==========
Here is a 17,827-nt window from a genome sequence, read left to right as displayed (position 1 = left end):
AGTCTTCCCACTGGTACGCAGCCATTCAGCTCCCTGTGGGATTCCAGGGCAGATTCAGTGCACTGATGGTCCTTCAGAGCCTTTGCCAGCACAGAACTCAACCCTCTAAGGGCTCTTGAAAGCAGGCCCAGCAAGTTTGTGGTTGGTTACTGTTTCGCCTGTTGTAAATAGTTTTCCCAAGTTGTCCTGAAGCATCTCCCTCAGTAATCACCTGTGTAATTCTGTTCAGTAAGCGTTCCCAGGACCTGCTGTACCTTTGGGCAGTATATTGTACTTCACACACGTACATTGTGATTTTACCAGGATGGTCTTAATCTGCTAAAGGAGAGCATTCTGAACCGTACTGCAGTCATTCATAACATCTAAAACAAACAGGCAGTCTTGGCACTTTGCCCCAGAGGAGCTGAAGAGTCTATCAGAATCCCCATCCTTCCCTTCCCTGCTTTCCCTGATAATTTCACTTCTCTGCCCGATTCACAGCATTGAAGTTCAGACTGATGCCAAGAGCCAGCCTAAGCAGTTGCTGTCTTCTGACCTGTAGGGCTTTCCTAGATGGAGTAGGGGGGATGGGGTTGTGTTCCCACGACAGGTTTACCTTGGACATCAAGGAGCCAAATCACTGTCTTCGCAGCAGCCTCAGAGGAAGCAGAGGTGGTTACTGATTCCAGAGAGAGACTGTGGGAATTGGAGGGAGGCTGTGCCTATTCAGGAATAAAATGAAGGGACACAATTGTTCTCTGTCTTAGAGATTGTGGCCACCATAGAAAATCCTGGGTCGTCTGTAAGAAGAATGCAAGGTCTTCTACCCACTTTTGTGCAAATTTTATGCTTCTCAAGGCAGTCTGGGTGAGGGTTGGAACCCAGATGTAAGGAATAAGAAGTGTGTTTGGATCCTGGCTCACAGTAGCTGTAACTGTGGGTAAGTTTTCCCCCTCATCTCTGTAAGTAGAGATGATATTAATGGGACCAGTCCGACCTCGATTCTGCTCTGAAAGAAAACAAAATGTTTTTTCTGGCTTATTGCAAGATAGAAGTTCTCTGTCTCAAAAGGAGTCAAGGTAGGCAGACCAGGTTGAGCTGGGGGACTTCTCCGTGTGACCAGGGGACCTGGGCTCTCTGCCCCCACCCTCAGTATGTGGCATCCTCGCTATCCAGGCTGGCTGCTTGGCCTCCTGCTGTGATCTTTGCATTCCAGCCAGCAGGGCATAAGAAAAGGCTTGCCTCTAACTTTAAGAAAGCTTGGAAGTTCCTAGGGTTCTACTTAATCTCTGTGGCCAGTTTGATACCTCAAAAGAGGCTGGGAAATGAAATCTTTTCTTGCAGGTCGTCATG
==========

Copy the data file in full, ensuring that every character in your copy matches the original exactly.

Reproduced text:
Here is a 17,827-nt window from a genome sequence, read left to right as displayed (position 1 = left end):
AGTCTTCCCACTGGTACGCAGCCATTCAGCTCCCTGTGGGATTCCAGGGCAGATTCAGTGCACTGATGGTCCTTCAGAGCCTTTGCCAGCACAGAACTCAACCCTCTAAGGGCTCTTGAAAGCAGGCCCAGCAAGTTTGTGGTTGGTTACTGTTTCGCCTGTTGTAAATAGTTTTCCCAAGTTGTCCTGAAGCATCTCCCTCAGTAATCACCTGTGTAATTCTGTTCAGTAAGCGTTCCCAGGACCTGCTGTACCTTTGGGCAGTATATTGTACTTCACACACGTACATTGTGATTTTACCAGGATGGTCTTAATCTGCTAAAGGAGAGCATTCTGAACCGTACTGCAGTCATTCATAACATCTAAAACAAACAGGCAGTCTTGGCACTTTGCCCCAGAGGAGCTGAAGAGTCTATCAGAATCCCCATCCTTCCCTTCCCTGCTTTCCCTGATAATTTCACTTCTCTGCCCGATTCACAGCATTGAAGTTCAGACTGATGCCAAGAGCCAGCCTAAGCAGTTGCTGTCTTCTGACCTGTAGGGCTTTCCTAGATGGAGTAGGGGGGATGGGGTTGTGTTCCCACGACAGGTTTACCTTGGACATCAAGGAGCCAAATCACTGTCTTCGCAGCAGCCTCAGAGGAAGCAGAGGTGGTTACTGATTCCAGAGAGAGACTGTGGGAATTGGAGGGAGGCTGTGCCTATTCAGGAATAAAATGAAGGGACACAATTGTTCTCTGTCTTAGAGATTGTGGCCACCATAGAAAATCCTGGGTCGTCTGTAAGAAGAATGCAAGGTCTTCTACCCACTTTTGTGCAAATTTTATGCTTCTCAAGGCAGTCTGGGTGAGGGTTGGAACCCAGATGTAAGGAATAAGAAGTGTGTTTGGATCCTGGCTCACAGTAGCTGTAACTGTGGGTAAGTTTTCCCCCTCATCTCTGTAAGTAGAGATGATATTAATGGGACCAGTCCGACCTCGATTCTGCTCTGAAAGAAAACAAAATGTTTTTTCTGGCTTATTGCAAGATAGAAGTTCTCTGTCTCAAAAGGAGTCAAGGTAGGCAGACCAGGTTGAGCTGGGGGACTTCTCCGTGTGACCAGGGGACCTGGGCTCTCTGCCCCCACCCTCAGTATGTGGCATCCTCGCTATCCAGGCTGGCTGCTTGGCCTCCTGCTGTGATCTTTGCATTCCAGCCAGCAGGGCATAAGAAAAGGCTTGCCTCTAACTTTAAGAAAGCTTGGAAGTTCCTAGGGTTCTACTTAATCTCTGTGGCCAGTTTGATACCTCAAAAGAGGCTGGGAAATGAAATCTTTTCTTGCAGGTCGTCATG